Lorne Kennedy

Omar Alex Khan

Parmida Vand

While 1837: The Farmers’ Revolt is part of Canadian theatre history it is past its best-by date.

The Story. Farmers wanting a better life, cleared land and planted without actually buying the land. They believed that if they worked it and made the land produce they could take possession. Then rich men bought land that had been cleared by these farmers and the farmers had no legal right to own it. They could not afford the cost of an acre. The price of land changed without their knowing it.

Eventually the farmers were organized to protest and fight by William Lyon MacKenzie (coincidentally I went to a high school named after him.)

The Production. Gil Garratt has directed an ambitious, lively production. Beth Kates has designed a very textured set with walls that look like crumpled paper and props of the period, over which are projected an abundance of projections to augment the scenes. Beth Kates’ projections are always imaginative and generally help realize the tone and sense of the scenes, but I fear matters get out of hand here. There is an easel centre stage on which is a large book. A woman enters carrying a camera that gets a close-up of the book. It’s a collection of Canadian plays and a character enters and flips through the pages of the plays, (I see The Ecstasy of Rita Joe) until the person stops at 1837: The Farmers’ Revolt. The camera pans into the title page etc. I can’t read it because the background is uneven and the focus is fuzzy. Too often projections are splashed on the crumpled paper walls or surroundings on the set and making out what I’m supposed to see is difficult, frustrating and distracting if there is a scene going on. This story is complicated enough without having it further complicated with projections that over state the case.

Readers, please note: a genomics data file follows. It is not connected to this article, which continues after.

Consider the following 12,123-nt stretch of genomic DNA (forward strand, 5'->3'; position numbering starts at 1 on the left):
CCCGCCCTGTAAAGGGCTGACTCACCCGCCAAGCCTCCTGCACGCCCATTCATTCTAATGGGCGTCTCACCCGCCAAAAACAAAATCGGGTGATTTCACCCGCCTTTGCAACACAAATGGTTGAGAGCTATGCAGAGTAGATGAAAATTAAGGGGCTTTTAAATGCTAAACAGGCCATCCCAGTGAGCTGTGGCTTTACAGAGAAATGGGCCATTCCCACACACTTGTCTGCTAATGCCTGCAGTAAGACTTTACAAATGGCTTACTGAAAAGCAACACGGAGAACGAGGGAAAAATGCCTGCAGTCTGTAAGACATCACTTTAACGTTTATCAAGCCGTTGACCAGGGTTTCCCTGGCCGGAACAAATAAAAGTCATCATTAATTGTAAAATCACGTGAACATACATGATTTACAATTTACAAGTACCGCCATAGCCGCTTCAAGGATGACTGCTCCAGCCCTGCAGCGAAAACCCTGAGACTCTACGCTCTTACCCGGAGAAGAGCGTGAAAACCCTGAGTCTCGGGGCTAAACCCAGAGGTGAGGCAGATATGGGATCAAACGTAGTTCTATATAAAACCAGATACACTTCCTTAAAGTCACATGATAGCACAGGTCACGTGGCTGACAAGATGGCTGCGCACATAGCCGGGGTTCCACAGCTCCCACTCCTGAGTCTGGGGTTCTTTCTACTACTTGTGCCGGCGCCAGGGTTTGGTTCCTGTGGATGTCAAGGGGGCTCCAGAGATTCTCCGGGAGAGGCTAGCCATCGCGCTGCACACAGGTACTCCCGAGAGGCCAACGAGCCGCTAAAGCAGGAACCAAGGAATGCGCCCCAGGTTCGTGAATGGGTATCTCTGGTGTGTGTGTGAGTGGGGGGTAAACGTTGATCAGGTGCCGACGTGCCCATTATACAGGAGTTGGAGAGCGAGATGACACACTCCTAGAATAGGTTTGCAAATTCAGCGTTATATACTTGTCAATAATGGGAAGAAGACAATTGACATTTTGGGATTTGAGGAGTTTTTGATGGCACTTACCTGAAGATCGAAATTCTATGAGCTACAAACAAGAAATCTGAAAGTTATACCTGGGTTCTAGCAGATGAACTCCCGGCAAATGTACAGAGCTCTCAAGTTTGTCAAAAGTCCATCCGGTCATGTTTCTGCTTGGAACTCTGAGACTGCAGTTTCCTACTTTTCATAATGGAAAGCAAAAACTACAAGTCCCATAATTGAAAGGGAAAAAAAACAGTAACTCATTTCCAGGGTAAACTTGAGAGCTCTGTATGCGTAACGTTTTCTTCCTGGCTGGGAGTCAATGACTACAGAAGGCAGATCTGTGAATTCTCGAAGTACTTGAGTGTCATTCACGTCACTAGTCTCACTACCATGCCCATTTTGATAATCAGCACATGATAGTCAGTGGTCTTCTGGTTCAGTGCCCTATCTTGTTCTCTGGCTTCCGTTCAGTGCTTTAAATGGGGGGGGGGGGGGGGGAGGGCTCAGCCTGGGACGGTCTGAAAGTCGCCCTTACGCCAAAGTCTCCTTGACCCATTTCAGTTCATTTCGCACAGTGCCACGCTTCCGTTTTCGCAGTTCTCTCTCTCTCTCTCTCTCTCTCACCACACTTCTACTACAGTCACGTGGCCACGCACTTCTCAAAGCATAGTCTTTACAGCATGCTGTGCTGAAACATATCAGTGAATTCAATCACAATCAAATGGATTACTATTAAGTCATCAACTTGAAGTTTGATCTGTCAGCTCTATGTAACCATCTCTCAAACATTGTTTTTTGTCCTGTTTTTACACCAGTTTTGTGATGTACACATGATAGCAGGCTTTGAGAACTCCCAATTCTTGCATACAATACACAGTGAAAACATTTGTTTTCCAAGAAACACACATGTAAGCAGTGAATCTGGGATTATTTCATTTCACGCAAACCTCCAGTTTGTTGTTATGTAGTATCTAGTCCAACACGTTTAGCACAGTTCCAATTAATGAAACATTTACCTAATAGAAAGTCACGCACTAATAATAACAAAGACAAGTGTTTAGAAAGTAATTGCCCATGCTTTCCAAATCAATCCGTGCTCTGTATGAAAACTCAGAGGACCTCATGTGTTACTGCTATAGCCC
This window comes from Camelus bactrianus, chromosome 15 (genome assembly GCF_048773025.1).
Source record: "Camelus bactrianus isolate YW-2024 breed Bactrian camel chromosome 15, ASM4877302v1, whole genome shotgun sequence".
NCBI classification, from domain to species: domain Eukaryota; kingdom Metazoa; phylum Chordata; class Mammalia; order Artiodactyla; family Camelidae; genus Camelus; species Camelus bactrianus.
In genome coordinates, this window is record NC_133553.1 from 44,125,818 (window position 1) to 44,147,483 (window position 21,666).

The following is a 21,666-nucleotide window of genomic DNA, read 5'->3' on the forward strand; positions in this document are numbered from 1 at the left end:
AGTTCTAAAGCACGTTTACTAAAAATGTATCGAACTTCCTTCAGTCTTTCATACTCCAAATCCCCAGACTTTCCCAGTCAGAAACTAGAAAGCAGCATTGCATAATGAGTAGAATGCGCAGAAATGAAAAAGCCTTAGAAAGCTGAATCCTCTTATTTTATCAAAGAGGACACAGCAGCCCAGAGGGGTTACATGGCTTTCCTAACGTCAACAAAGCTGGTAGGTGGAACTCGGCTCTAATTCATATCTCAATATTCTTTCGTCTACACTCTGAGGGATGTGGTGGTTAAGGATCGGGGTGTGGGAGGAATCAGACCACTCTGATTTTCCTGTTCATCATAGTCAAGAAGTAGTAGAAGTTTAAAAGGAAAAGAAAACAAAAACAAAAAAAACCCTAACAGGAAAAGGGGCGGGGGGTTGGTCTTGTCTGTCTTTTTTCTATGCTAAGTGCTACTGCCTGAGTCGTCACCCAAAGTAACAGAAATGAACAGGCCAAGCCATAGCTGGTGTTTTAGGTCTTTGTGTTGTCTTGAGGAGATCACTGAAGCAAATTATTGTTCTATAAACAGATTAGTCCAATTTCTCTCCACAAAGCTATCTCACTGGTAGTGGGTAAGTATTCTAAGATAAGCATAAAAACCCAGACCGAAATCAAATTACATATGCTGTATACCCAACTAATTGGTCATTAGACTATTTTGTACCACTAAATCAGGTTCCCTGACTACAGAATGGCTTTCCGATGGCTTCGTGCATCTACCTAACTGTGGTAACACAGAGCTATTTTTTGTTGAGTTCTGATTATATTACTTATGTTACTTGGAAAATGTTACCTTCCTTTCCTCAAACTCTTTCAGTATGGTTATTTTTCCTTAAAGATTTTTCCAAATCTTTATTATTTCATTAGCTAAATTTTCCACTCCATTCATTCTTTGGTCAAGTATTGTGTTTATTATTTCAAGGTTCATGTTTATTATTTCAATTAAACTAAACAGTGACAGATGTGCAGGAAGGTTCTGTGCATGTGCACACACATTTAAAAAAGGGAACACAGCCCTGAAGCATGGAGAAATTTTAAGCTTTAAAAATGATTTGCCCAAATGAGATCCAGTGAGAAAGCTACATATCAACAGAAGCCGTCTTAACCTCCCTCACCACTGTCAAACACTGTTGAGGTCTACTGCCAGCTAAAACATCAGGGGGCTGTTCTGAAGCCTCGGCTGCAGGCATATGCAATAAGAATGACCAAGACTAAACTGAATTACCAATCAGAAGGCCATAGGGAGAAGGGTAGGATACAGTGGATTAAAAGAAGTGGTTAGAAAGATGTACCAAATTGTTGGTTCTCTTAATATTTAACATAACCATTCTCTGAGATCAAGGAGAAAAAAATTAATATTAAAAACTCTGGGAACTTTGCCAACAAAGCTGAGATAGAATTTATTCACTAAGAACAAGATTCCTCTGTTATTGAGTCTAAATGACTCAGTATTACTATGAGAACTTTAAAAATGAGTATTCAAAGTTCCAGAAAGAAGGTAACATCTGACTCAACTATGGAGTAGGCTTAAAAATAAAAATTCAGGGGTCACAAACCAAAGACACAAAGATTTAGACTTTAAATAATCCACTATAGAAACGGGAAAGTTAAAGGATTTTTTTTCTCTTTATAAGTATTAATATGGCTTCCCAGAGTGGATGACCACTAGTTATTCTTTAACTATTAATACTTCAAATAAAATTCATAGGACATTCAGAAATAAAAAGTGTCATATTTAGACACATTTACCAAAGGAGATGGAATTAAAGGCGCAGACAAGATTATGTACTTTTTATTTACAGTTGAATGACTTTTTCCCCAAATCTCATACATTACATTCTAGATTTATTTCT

The cast is stalwart in playing various characters but remembering who they all are and how they factor into the story is also difficult because there are so many characters and they have not been properly developed or explained.

For all the good will and enthusiasm of the cast and the busy invention of Gil Garratt and Beth Kates the production doesn’t work because the play doesn’t work.

 Comment. 1837: The Farmers’ Revolt got its start at the Blyth Festival. It was improvised by the actors and ‘written down’ in 1974 by Rick Salutin. It has played across the country, been taught in schools and is a cornerstone of the Canadian theatre. But I fear that it’s passed its ‘best-by’ (buy?). Up until last year the play had rarely been done since the 1970s. Last year the Shaw Festival did a production that was also well-intentioned but ultimately didn’t work either because the play was self-defeating.

The play started in Blyth but only now has it been revived. I think there is a reason for this infrequency—the play is too complicated with too many characters that have not been developed enough to be memorable. Keeping track of all the disjointed storylines, the under-developed characters and the plodding details make the enterprise deadly. Enough.

From: Aug. 1, 2018.

Closes: Sept. 15, 2018.

Running Time: 2 hours, 15 minutes approx.